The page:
Vanessa and Her Sister
by Priya Parmar
Ballantine Books, December 30, 2014.
Doubleday Canada, January 20, 2015.
368 pages, 25.00$ (USA) 29.95$ (Canada)
The mythology surrounding Virginia Woolf still possesses us a century after she wrote her first novel. Woolf had a severe nervous breakdown, as a young woman, after the death of her father. For the rest of her life, she had tempestuous moods and couldn’t rid herself of her demons. What was it like for her loved ones to live with such an ingenious, yet tortured, writer? Priya Parmar explores this question in her new novel Vanessa And Her Sister.
The narrative is made up almost exclusively of fictional journal entries by Virginia’s older sister, Vanessa Bell. The entries cover nearly a decade of the Stephen sisters’ lives, from August 1905 to December 1912. It is a time when Virginia and Vanessa come of age, find their artistic voices, and make life-changing choices.
Vanessa’s written words give us glimpses of her awe, worry, and intimidation toward her sister’s talent:
“Writing is Virginia’s engine. She thrums with purpose when she writes. Her scattershot joy and frantic distraction refocus, and she funnels into her purest form. Her center holds until the piece is over, and she comes apart again.”
Over time, Vanessa embraces her own strength and finds confidence as a Post-Impressionist painter. She’s the unwavering sister who tends to the needs of the family, of Virginia in particular. She walks on eggshells around Virginia, who demands her attention and love. Always.
A few letters, telegrams, and postcards from their circle of friends —a close-knit group of artists, writers, and intellectuals known as the Bloomsbury Set— add other perspectives to the sisters’ story. I particularly liked the portrayal of writer Lytton Strachey whose flowery, lively letters to Virginia’s future husband gave us a keener understanding of the lesser-known Stephen sister:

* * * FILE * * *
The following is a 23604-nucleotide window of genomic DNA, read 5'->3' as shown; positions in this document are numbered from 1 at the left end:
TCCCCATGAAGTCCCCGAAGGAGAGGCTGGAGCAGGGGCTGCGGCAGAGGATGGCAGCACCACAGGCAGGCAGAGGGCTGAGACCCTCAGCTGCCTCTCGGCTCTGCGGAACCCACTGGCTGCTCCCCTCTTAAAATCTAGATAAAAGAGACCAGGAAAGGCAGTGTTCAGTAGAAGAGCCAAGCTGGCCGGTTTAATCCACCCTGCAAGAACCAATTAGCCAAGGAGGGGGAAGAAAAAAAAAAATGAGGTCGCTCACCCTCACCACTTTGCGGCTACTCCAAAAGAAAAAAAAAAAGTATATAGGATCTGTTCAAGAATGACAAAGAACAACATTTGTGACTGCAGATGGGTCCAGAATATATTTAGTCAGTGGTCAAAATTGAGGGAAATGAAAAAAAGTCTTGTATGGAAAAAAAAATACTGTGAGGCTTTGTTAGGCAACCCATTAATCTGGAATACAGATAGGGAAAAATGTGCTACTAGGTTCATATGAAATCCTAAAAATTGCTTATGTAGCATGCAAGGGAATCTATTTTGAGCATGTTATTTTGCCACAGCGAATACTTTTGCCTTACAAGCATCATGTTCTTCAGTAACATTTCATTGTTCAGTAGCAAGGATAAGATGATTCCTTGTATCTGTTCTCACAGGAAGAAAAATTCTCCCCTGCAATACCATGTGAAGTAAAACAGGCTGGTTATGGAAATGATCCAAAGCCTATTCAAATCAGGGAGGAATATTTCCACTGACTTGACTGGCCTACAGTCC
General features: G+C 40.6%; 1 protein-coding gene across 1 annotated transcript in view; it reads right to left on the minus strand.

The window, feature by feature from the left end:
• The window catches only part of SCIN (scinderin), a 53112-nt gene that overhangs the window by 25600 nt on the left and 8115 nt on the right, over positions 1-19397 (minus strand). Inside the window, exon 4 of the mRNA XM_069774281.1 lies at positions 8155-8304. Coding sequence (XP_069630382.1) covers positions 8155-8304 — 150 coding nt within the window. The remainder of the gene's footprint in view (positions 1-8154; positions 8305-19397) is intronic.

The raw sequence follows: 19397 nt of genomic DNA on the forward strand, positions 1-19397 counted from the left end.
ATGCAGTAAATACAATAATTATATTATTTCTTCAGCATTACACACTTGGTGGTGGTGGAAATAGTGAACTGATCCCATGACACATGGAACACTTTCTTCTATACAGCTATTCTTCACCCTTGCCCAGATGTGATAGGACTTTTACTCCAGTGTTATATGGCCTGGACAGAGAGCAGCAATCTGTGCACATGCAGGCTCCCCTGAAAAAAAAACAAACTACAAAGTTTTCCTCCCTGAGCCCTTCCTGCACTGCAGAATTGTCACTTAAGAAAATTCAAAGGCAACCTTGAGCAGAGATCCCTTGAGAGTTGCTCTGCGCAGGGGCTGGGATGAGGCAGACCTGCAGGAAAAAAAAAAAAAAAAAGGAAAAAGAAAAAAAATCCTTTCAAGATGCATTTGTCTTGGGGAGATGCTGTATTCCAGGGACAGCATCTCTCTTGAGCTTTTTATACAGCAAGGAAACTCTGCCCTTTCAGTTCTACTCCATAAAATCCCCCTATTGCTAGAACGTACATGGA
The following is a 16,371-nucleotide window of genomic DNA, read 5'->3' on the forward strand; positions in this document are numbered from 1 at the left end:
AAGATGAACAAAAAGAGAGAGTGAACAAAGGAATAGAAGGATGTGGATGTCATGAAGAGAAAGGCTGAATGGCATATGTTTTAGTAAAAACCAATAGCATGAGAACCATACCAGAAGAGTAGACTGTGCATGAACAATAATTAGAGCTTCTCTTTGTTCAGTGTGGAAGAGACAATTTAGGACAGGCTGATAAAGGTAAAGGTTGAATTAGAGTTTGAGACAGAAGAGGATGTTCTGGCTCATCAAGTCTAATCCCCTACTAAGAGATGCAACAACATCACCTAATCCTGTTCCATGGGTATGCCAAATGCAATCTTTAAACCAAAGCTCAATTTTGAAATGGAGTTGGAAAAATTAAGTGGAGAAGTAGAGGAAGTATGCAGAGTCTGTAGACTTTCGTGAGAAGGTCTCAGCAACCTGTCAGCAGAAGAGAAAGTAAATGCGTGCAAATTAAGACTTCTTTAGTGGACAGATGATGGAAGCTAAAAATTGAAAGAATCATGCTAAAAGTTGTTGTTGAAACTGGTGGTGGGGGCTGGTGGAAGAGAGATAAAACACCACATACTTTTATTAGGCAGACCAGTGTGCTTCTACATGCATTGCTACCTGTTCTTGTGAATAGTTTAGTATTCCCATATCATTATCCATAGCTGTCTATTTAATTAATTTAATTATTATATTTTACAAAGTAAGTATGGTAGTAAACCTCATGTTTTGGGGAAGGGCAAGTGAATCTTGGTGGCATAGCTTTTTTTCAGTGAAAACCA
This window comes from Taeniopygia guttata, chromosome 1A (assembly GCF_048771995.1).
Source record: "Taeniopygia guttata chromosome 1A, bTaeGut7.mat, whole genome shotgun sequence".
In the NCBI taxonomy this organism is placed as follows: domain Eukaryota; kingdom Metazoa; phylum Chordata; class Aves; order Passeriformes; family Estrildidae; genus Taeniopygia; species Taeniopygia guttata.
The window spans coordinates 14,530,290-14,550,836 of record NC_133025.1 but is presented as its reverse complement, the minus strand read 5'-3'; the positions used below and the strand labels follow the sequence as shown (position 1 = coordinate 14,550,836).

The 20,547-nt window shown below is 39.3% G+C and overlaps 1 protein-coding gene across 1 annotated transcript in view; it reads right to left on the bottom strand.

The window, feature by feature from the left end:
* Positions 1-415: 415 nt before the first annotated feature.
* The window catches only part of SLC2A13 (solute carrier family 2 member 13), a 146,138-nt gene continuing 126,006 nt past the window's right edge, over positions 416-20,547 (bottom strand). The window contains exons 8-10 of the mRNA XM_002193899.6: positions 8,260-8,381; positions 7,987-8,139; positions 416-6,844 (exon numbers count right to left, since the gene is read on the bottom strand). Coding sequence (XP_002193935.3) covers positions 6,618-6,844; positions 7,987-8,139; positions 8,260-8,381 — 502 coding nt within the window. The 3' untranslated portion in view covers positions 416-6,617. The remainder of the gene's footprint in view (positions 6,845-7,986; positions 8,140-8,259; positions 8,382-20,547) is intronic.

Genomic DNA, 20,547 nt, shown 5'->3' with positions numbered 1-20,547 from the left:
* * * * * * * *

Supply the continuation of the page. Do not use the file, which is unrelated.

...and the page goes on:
“Vanessa is an ocean of majestic calm even if she does not know it. Virginia envies her sister’s deeply anchored moorings. Nessa is powered by some internal metronome that keeps perfect time, while the rest of us seem to flounder about in a state of breathless pitching exaggeration, carried by momentum rather than purpose.”
At times, Vanessa’s narrative becomes overwhelmed with intricate dialogue and historical explanations (like: “unmarried ladies like Irene have their breakfast in the dining room”). In such instances, we lose the feel of reading an old, intimate journal. When immersed in an epistolary novel, the readers should always feel like they are sneaking glimpses into real documents. I felt pulled out of the story when the journal entries no longer felt authentic.
Overall, I enjoyed Vanessa and Her Sister. The love and conflict felt real, and Parmar brought a past era to life. The reading experience made me even more curious about Vanessa Bell and her art. I now look forward to the three-part BBC series Life in Squares about the two sisters, to air in 2015.
*I received an ARC in exchange for an honest review.*